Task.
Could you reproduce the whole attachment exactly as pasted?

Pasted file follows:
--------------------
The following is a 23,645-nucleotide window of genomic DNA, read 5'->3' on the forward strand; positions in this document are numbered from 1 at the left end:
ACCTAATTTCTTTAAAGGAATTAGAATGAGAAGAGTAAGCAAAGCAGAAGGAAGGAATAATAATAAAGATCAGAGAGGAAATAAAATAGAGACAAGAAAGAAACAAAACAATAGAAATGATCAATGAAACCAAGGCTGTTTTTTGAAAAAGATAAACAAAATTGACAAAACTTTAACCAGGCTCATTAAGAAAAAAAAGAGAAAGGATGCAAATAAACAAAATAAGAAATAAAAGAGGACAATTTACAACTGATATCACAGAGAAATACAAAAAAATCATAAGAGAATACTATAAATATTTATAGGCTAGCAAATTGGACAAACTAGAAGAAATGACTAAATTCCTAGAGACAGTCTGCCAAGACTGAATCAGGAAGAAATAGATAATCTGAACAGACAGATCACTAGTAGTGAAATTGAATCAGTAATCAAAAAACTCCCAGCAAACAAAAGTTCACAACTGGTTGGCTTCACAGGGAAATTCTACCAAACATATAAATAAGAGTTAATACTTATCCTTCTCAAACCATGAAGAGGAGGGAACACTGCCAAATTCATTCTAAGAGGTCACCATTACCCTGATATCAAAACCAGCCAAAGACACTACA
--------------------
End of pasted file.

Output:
The following is a 23,645-nucleotide window of genomic DNA, read 5'->3' on the forward strand; positions in this document are numbered from 1 at the left end:
ACCTAATTTCTTTAAAGGAATTAGAATGAGAAGAGTAAGCAAAGCAGAAGGAAGGAATAATAATAAAGATCAGAGAGGAAATAAAATAGAGACAAGAAAGAAACAAAACAATAGAAATGATCAATGAAACCAAGGCTGTTTTTTGAAAAAGATAAACAAAATTGACAAAACTTTAACCAGGCTCATTAAGAAAAAAAAGAGAAAGGATGCAAATAAACAAAATAAGAAATAAAAGAGGACAATTTACAACTGATATCACAGAGAAATACAAAAAAATCATAAGAGAATACTATAAATATTTATAGGCTAGCAAATTGGACAAACTAGAAGAAATGACTAAATTCCTAGAGACAGTCTGCCAAGACTGAATCAGGAAGAAATAGATAATCTGAACAGACAGATCACTAGTAGTGAAATTGAATCAGTAATCAAAAAACTCCCAGCAAACAAAAGTTCACAACTGGTTGGCTTCACAGGGAAATTCTACCAAACATATAAATAAGAGTTAATACTTATCCTTCTCAAACCATGAAGAGGAGGGAACACTGCCAAATTCATTCTAAGAGGTCACCATTACCCTGATATCAAAACCAGCCAAAGACACTACA